Moody’s downgrade not cause for immediate panic – economist


The recent downgrade of the Treasury’s long-term issuer by Moody’s Ratings – from a Caa2 to Ca with a stable outlook – should not be cause for immediate alarm, as market observers had anticipated the development and factored it into their decision-making, Economist and Research Lead at GCB Capital, Courage Boti, has suggested.

He further stated that concerns about the debt restructuring and potential loses to private creditors have been assuaged, in part, by the knowledge that the restructuring would be conducted under the supervision of the International Monetary Fund (IMF).

Responding to a series of questions at a webinar dubbed ‘2023 Budget: The GCB Capital Take’, Mr. Boti said these were reasons why the market did not experience a frenzy after the measures contained in the budget were made public.

“The market has been anticipating the announcement of a debt restructuring programme for a while and the debt exchange announcement is the surest confirmation that there will be a restructuring,” he said.

Whilst details of the format are not readily available, he added: “The only positive is that it is going to be in an orderly way under the IMF. That is, it is going to be programme-motivated rather than an arbitrary restructuring that could be haphazard or an outright default.”

“The market has already been trading at distressed levels. All of the things contained in Moody’s commentary are not new and they have been factored into the pricing of the securities with some trading at 50 percent of their face value or even less, but it has been expected,” he added.

The economist further stated that, barring a delay in closing an agreement with the Fund, he does not anticipate any sharp developments in the ratings, bond prices and the currency market in the very near-term.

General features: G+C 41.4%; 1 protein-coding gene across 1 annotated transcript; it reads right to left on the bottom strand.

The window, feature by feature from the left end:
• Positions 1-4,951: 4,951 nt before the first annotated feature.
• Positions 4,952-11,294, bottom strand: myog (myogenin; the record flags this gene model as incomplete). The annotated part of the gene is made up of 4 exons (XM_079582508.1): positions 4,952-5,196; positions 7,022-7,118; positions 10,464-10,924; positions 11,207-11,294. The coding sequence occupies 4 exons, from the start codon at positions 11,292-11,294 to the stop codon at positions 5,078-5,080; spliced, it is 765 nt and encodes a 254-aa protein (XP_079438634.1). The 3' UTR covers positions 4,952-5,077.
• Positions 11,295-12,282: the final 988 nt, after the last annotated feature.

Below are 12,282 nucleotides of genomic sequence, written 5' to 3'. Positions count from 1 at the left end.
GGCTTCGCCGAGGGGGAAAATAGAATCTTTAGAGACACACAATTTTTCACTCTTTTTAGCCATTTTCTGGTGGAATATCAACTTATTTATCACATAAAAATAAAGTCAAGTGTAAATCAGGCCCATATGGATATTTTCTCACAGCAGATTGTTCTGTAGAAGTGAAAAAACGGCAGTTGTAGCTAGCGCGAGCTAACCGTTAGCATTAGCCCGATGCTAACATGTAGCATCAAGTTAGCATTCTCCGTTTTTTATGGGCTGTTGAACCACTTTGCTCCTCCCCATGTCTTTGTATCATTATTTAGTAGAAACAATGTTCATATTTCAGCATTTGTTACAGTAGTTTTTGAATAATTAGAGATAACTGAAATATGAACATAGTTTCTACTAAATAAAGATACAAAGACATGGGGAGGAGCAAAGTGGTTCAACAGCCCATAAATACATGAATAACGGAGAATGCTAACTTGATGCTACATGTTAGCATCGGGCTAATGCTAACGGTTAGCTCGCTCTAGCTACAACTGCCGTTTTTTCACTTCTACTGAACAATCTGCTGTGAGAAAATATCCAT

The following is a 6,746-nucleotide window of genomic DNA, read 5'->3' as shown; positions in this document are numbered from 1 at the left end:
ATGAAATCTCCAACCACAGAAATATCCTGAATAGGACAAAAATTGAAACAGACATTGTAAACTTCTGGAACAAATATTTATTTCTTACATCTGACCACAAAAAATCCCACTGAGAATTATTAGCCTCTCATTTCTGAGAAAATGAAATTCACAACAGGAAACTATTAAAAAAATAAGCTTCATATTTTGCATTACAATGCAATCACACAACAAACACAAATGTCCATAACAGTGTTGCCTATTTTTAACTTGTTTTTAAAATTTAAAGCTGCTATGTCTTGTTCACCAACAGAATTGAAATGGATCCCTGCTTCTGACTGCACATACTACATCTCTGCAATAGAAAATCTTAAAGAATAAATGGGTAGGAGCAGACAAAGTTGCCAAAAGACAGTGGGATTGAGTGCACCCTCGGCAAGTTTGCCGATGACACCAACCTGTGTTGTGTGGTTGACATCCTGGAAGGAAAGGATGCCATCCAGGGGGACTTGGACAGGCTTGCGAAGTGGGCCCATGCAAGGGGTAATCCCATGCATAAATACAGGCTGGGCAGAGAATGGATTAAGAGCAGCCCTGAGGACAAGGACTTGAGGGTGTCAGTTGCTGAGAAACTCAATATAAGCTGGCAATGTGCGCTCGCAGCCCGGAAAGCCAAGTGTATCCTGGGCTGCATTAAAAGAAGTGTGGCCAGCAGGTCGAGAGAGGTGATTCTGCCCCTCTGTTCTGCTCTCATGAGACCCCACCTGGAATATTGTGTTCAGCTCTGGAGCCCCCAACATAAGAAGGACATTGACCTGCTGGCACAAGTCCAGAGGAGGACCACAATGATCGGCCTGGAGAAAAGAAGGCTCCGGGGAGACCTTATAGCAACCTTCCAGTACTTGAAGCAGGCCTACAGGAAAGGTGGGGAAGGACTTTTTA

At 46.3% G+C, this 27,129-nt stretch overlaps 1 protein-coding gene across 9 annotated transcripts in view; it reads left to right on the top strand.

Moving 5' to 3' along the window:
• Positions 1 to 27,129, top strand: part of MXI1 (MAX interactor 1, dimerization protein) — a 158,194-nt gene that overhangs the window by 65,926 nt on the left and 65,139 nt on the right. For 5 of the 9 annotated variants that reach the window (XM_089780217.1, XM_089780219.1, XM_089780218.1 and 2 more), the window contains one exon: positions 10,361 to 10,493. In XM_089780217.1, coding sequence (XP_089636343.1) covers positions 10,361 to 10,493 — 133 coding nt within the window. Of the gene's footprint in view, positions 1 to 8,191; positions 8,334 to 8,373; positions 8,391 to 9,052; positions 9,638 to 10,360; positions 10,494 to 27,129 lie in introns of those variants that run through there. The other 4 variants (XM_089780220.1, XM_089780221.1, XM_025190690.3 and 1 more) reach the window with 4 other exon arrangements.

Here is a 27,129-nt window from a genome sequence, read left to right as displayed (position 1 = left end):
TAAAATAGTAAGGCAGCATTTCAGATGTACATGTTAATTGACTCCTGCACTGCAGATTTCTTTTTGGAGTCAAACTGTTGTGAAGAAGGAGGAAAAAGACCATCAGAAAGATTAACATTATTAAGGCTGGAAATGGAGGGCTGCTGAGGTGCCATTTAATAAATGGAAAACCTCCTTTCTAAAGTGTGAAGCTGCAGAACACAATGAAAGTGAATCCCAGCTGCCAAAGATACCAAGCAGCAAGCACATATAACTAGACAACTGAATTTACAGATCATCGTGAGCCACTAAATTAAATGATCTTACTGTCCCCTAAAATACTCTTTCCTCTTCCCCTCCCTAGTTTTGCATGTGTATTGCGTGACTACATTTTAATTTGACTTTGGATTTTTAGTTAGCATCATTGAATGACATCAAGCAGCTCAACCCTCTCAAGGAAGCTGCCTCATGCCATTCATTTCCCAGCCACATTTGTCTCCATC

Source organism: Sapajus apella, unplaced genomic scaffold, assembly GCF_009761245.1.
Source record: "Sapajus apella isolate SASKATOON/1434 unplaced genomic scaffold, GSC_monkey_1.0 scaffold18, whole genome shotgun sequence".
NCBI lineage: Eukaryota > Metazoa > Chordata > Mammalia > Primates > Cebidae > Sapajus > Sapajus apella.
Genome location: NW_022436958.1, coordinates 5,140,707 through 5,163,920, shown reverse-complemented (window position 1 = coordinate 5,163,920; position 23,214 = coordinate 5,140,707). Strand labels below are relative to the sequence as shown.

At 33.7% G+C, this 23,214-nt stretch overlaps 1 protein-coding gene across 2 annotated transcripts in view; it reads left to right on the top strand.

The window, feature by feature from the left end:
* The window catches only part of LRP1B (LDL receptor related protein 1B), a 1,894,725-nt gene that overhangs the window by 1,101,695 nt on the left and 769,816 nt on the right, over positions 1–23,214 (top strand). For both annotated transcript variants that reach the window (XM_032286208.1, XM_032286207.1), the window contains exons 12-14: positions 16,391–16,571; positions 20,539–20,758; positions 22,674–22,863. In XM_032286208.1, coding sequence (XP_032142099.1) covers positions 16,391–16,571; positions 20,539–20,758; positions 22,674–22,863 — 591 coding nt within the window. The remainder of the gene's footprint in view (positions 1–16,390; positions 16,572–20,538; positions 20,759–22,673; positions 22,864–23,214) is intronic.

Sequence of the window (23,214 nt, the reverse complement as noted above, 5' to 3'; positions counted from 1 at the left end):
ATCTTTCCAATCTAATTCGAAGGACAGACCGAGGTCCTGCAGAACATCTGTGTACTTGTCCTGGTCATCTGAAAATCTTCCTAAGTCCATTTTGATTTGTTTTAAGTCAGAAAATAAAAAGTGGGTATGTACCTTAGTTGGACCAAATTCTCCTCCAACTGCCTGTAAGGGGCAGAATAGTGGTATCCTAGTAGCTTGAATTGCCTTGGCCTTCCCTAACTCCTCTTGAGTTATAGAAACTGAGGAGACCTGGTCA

The move by the rating agency, which pushes the nation’s bonds just a notch above default and further into junk territory, comes barely five days after the presentation of the 2023 Budget Statement and Economic Policy, where it was announced that the government will seek to implement a debt exchange programme to bring debt to sustainable levels.

In its rationale for the downgrade, Moody’s said it anticipates “substantial losses” to private lenders on foreign and local-denominated debt if the government is to attain a significant level of debt sustainability.

“The Ca rating reflects Moody’s expectation that private creditors will likely incur substantial losses in the restructuring of both local and foreign currencies debts planned by the government as part of its 2023 budget proposed to Parliament on 24 November 2022,” it noted, adding that it took into consideration the volume, structure and cost of the existing public debt stock.

Provisional debt data as of end-September 2022, contained in the Budget statement, show that total gross public debt stood at GH¢467.37billion, approximately 75.9 percent of Gross Domestic Product (GDP).

A breakdown of the figure indicates that the domestic debt component is GH¢195.66 billion, which is 31.79 percent of GDP; in large part due to a sharp rise in interest costs. External debt, on the other hand, stood at GH¢271.71billion, representing 44.15 percent of GDP.

As a share of total public debt, domestic debt reduced from 51.6 percent in 2021 to 41.9 percent as of the end of September 2022, whilst external debt as a percentage of total debt stock stood at 58.1 percent during the period under consideration.

The sharp growth in external debt stock, was, for the most part, driven by depreciation of the local currency, adding GH¢93.86billion to the debt stock.

Overall, debt accumulation increased from 20.7 percent in 2021 to 32.7 percent as at end-September 2022, reflecting the impact of Ghana cedi depreciation on the external debt side

“The stable outlook balances Moody’s assumption that the debt restructuring will happen in coordination with creditors and under the umbrella of a funding program with the IMF against the potential for a less orderly form of default that could result in higher losses for private-sector creditors,” Moody’s noted.

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